A night of theater can be much more than getting dressed up to watch a Rogers and Hammerstein revival for the umpteenth time. Theater can be a voice for change. It can be a call to action.
Case in point: Eve Ensler’s The Vagina Monologues.
Playwright and performance artist Eve Ensler interviewed over 200 women from a wide range of ages and cultural backgrounds. Many of them bared their proverbial souls and responded to questions such as:
- What would your vagina say if it could talk?
- If you could dress your vagina, what would it wear?
In 1996, The Vagina Monologues began as a one-woman show, a series of character-driven pieces, almost like poetry, each revealing a different woman’s experience with topics such as: sex, love, tenderness, embarrassment, cruelty, pain, and pleasure. As the show increased in popularity, it began to be performed by an ensemble of actresses. Politically active theaters and college campuses began producing the Monologues, all of which helped to launch a global movement known as V-Day.
What is V-Day?
According to the official V-Day website:
V-Day is a catalyst that promotes creative events to increase awareness, raise money and revitalize the spirit of existing anti-violence organizations. V-Day generates broader attention for the fight to stop violence against women and girls.”Are the Monologues Anti-Male?
Sometimes I ask my college students, “Raise your hand if you are a feminist.” Every time, only one or two students raise their hands. When I ask why, the female students often explain that they “don’t hate men.” Although many would define feminism as “equality for the sexes,” or “the empowerment of women,” it seems sadly that most students that I encounter believe feminism is anti-male.
With that in mind, it is easy to see why many assume that The Vagina Monologue is an angry rant of naughty words and feverish male-bashing. However, after watching the HBO special in addition to reading the monologues, I don’t quite understand why someone would label the show as hateful towards men. Clearly, Ensler is raging against violence and oppression, not the male species.
For further proof that Ensler’s work is “man-friendly,” visit the V-Men Page, a section of the V-Day Website in which male writers and activists speak out against misogynist violence.
There’s also a compelling article about Eve Ensler performing the Monologues for a liberal arts college for men.
Powerful Moments from The Vagina Monologues:
Although I might not be the target audience for this show, I found myself connecting with many of the characters. These were the three most powerful scenes:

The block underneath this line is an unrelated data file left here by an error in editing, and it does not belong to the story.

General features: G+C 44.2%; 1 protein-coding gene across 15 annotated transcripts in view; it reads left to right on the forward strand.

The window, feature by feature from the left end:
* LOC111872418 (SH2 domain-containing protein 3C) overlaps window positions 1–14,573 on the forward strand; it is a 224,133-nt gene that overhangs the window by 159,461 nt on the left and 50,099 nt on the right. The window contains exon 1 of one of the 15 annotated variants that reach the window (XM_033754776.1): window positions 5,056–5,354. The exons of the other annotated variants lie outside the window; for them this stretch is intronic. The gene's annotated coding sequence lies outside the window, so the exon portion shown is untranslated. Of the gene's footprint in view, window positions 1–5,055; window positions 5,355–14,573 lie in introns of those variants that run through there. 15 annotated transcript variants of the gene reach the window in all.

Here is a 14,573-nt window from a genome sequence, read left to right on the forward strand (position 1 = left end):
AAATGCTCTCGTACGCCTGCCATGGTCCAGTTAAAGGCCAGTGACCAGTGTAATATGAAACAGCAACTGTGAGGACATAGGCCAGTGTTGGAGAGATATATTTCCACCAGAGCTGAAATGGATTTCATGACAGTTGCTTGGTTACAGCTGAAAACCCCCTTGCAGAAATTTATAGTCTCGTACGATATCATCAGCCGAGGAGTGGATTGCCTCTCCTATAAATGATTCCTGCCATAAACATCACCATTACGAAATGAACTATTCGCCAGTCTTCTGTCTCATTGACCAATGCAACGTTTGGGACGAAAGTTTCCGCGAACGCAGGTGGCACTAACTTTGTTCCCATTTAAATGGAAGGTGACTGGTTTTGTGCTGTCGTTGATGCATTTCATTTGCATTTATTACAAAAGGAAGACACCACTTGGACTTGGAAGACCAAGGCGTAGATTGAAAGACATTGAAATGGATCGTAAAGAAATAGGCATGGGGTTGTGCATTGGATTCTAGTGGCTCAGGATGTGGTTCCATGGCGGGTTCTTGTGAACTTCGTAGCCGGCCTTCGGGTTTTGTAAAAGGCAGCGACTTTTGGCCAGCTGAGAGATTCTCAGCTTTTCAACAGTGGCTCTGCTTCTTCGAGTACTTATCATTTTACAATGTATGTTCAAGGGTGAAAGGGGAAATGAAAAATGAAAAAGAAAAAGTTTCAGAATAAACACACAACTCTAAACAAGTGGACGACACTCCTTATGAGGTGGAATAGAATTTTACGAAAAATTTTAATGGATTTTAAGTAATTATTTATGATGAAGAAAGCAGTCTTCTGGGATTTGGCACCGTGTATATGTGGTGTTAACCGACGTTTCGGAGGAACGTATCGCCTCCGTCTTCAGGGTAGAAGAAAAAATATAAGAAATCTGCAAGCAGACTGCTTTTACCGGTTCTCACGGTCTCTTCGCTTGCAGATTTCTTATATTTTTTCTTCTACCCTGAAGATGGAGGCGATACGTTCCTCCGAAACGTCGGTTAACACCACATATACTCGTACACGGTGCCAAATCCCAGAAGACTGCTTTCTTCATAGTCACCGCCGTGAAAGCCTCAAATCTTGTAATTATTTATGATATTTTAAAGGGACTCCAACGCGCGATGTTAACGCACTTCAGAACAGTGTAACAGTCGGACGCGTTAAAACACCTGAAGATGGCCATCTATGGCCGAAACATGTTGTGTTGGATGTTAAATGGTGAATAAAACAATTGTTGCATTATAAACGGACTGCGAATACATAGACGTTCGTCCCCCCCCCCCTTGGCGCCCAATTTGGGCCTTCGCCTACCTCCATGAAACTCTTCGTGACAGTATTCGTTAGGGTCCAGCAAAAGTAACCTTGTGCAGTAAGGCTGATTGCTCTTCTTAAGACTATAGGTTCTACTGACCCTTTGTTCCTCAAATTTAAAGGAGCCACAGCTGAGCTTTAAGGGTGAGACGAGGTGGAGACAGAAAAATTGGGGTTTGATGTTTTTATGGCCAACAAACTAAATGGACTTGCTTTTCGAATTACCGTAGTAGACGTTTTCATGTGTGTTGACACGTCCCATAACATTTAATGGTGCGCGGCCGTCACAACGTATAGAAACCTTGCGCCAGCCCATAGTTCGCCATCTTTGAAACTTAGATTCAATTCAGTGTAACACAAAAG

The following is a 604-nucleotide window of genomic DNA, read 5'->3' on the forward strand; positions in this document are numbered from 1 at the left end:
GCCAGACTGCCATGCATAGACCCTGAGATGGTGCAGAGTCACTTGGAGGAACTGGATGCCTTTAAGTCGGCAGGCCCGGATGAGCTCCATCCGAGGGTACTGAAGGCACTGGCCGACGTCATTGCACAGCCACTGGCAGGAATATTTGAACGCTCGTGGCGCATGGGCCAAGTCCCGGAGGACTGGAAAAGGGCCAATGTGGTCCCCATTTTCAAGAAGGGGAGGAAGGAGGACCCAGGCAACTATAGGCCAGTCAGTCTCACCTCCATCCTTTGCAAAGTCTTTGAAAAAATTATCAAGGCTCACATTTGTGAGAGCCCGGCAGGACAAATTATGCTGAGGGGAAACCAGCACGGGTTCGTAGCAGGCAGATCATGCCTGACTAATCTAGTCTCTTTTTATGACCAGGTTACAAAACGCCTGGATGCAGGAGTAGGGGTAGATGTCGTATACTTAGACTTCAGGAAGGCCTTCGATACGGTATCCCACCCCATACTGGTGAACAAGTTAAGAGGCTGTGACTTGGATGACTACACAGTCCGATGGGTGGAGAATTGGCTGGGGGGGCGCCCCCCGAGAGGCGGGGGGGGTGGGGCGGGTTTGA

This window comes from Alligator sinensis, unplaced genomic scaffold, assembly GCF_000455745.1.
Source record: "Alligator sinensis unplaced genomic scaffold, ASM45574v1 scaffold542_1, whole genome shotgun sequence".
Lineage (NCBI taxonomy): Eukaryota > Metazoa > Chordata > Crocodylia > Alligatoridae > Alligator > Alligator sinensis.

The Flood: This monologue, based upon a conversation with a 72-year old woman, combines humorously erotic dream imagery with the pragmatic, worldly views of a tough, outspoken old gal. Picture your elderly great Aunt talking about “down there,” and you’ll get an idea of this monologue’s potential. (During her HBO special, Ensler has great fun with this character.)
My Village Was My Vagina: Absolutely the most haunting of the monologues. This piece is in honor of the thousands of victims from “rape camps” in Bosnia and Kosovo. The monologue alternates between peaceful, rural memories and images of torture and sexual abuse. Powerful, sad, and all-too relevant.
I Was in the Room: This monologue was based upon Ensler’s personal experience as she watched the birth of her grandchild. Arguably the most touching and optimistic of the monologues, this scene captures the joy and mystery of labor, in all its glorious (and graphic) detail.
The Controversial Monologue:
Sure, the whole show is controversial. There’s shock value simply in the title. However, one particular monologue involves two accounts of molestation. The first incident occurs when the character is ten. In that account, she is raped by an adult male. Later on in the monologue, the character describes a sexual experience with an adult woman – and the character/narrator is only sixteen. (In an earlier version of this monologue, the lesbian encounter took place at the age of thirteen, but Ensler decided to adjust the age). This monologue upsets many viewers and critics because it presents a double standard. The first case of molestation is accurately nightmarish, whereas the second case is portrayed as a positive experience.
On the one hand, because Ensler generated her monologues from real-life interviews, I can see why she wanted to display what she learned from her subject. However, considering the mission statement of V-Day, I would not fault directors or performers for omitting (or perhaps revising) that particular monologue.
More of Eve Ensler’s Plays:
Although The Vagina Monologues is her most famous work, Ensler has penned other powerful works for the stage. Here are a few worth checking out:
Necessary Targets: A gripping drama about two American women who journey to Europe in order to help Bosnian women share their tragic stories with the world.
The Treatment: Her most recent work delves into the moral questions or torture, power, and the politics of modern warfare.